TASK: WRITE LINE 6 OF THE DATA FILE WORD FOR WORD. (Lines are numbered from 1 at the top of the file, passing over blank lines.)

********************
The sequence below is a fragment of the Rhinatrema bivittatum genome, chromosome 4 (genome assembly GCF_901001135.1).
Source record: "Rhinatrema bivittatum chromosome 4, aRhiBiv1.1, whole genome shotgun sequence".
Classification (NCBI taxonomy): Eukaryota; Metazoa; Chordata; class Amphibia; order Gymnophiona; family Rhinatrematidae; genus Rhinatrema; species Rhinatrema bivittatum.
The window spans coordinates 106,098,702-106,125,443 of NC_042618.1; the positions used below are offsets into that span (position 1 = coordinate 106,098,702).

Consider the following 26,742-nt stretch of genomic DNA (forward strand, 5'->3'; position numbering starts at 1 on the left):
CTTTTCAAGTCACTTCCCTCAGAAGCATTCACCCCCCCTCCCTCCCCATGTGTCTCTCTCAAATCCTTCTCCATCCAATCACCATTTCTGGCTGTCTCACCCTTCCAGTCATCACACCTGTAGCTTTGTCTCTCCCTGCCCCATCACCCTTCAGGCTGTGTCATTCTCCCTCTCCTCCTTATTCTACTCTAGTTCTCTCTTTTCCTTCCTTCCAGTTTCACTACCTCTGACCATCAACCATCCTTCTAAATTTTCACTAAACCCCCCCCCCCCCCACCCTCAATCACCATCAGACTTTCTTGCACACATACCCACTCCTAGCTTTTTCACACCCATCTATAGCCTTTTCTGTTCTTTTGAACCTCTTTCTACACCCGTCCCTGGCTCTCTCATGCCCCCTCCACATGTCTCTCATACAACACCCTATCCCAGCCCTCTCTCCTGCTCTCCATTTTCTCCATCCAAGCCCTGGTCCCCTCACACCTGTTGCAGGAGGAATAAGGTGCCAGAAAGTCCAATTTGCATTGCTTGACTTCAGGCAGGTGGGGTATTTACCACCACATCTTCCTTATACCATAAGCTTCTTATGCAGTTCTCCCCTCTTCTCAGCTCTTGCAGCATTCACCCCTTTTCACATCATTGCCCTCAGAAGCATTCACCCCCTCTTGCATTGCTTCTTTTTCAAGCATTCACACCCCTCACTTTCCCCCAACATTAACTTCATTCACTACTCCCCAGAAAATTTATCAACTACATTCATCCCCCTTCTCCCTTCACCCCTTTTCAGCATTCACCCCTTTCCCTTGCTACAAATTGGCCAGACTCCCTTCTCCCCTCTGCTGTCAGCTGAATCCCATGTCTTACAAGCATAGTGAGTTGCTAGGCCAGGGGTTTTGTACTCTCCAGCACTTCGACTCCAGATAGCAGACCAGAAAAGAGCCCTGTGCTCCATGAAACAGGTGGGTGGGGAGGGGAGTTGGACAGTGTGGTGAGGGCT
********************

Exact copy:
CTTTTCAAGTCACTTCCCTCAGAAGCATTCACCCCCCCTCCCTCCCCATGTGTCTCTCTCAAATCCTTCTCCATCCAATCACCATTTCTGGCTGTCTCACCCTTCCAGTCATCACACCTGTAGCTTTGTCTCTCCCTGCCCCATCACCCTTCAGGCTGTGTCATTCTCCCTCTCCTCCTTATTCTACTCTAGTTCTCTCTTTTCCTTCCTTCCAGTTTCACTACCTCTGACCATCAACCATCCTTCTAAATTTTCACTAAACCCCCCCCCCCCCCACCCTCAATCACCATCAGACTTTCTTGCACACATACCCACTCCTAGCTTTTTCACACCCATCTATAGCCTTTTCTGTTCTTTTGAACCTCTTTCTACACCCGTCCCTGGCTCTCTCATGCCCCCTCCACATGTCTCTCATACAACACCCTATCCCAGCCCTCTCTCCTGCTCTCCATTTTCTCCATCCAAGCCCTGGTCCCCTCACACCTGTTGCAGGAGGAATAAGGTGCCAGAAAGTCCAATTTGCATTGCTTGACTTCAGGCAGGTGGGGTATTTACCACCACATCTTCCTTATACCATAAGCTTCTTATGCAGTTCTCCCCTCTTCTCAGCTCTTGCAGCATTCACCCCTTTTCACATCATTGCCCTCAGAAGCATTCACCCCCTCTTGCATTGCTTCTTTTTCAAGCATTCACACCCCTCACTTTCCCCCAACATTAACTTCATTCACTACTCCCCAGAAAATTTATCAACTACATTCATCCCCCTTCTCCCTTCACCCCTTTTCAGCATTCACCCCTTTCCCTTGCTACAAATTGGCCAGACTCCCTTCTCCCCTCTGCTGTCAGCTGAATCCCATGTCTTACAAGCATAGTGAGTTGCTAGGCCAGGGGTTTTGTACTCTCCAGCACTTCGACTCCAGATAGCAGACCAGAAAAGAGCCCTGTGCTCCATGAAACAGGTGGGTGGGGAGGGGAGTTGGACAGTGTGGTGAGGGCT